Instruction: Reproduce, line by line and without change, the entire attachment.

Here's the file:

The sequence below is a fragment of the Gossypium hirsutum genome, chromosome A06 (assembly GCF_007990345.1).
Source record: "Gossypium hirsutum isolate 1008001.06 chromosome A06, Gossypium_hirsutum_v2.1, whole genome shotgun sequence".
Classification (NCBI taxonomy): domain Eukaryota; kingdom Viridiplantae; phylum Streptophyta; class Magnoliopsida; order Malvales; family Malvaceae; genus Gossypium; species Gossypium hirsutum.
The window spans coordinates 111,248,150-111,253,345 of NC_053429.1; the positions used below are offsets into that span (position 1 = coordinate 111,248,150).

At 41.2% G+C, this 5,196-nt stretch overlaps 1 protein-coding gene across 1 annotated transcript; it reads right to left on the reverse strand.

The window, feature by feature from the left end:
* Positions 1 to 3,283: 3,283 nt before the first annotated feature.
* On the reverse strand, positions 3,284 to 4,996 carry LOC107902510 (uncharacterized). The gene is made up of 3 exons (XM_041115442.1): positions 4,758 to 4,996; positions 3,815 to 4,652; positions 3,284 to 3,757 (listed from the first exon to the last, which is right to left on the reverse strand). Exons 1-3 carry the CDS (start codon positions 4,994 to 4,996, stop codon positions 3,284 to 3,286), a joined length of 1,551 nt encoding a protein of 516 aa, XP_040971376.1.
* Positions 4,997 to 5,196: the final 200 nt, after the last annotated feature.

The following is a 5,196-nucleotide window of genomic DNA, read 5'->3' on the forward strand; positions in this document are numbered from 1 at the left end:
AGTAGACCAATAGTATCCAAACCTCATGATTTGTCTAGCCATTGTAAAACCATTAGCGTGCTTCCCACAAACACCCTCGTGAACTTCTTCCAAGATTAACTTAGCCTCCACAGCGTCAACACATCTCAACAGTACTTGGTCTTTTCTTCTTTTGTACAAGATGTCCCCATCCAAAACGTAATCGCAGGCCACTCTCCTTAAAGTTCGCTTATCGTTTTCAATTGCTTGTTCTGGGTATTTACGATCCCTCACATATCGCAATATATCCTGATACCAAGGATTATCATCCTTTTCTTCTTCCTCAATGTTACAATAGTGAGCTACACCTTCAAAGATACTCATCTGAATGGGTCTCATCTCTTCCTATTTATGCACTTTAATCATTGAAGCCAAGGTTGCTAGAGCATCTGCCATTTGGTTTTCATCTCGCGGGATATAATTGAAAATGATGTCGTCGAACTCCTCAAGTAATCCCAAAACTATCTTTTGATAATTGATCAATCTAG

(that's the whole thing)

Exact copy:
The sequence below is a fragment of the Gossypium hirsutum genome, chromosome A06 (assembly GCF_007990345.1).
Source record: "Gossypium hirsutum isolate 1008001.06 chromosome A06, Gossypium_hirsutum_v2.1, whole genome shotgun sequence".
Classification (NCBI taxonomy): domain Eukaryota; kingdom Viridiplantae; phylum Streptophyta; class Magnoliopsida; order Malvales; family Malvaceae; genus Gossypium; species Gossypium hirsutum.
The window spans coordinates 111,248,150-111,253,345 of NC_053429.1; the positions used below are offsets into that span (position 1 = coordinate 111,248,150).

At 41.2% G+C, this 5,196-nt stretch overlaps 1 protein-coding gene across 1 annotated transcript; it reads right to left on the reverse strand.

The window, feature by feature from the left end:
* Positions 1 to 3,283: 3,283 nt before the first annotated feature.
* On the reverse strand, positions 3,284 to 4,996 carry LOC107902510 (uncharacterized). The gene is made up of 3 exons (XM_041115442.1): positions 4,758 to 4,996; positions 3,815 to 4,652; positions 3,284 to 3,757 (listed from the first exon to the last, which is right to left on the reverse strand). Exons 1-3 carry the CDS (start codon positions 4,994 to 4,996, stop codon positions 3,284 to 3,286), a joined length of 1,551 nt encoding a protein of 516 aa, XP_040971376.1.
* Positions 4,997 to 5,196: the final 200 nt, after the last annotated feature.

The following is a 5,196-nucleotide window of genomic DNA, read 5'->3' on the forward strand; positions in this document are numbered from 1 at the left end:
AGTAGACCAATAGTATCCAAACCTCATGATTTGTCTAGCCATTGTAAAACCATTAGCGTGCTTCCCACAAACACCCTCGTGAACTTCTTCCAAGATTAACTTAGCCTCCACAGCGTCAACACATCTCAACAGTACTTGGTCTTTTCTTCTTTTGTACAAGATGTCCCCATCCAAAACGTAATCGCAGGCCACTCTCCTTAAAGTTCGCTTATCGTTTTCAATTGCTTGTTCTGGGTATTTACGATCCCTCACATATCGCAATATATCCTGATACCAAGGATTATCATCCTTTTCTTCTTCCTCAATGTTACAATAGTGAGCTACACCTTCAAAGATACTCATCTGAATGGGTCTCATCTCTTCCTATTTATGCACTTTAATCATTGAAGCCAAGGTTGCTAGAGCATCTGCCATTTGGTTTTCATCTCGCGGGATATAATTGAAAATGATGTCGTCGAACTCCTCAAGTAATCCCAAAACTATCTTTTGATAATTGATCAATCTAG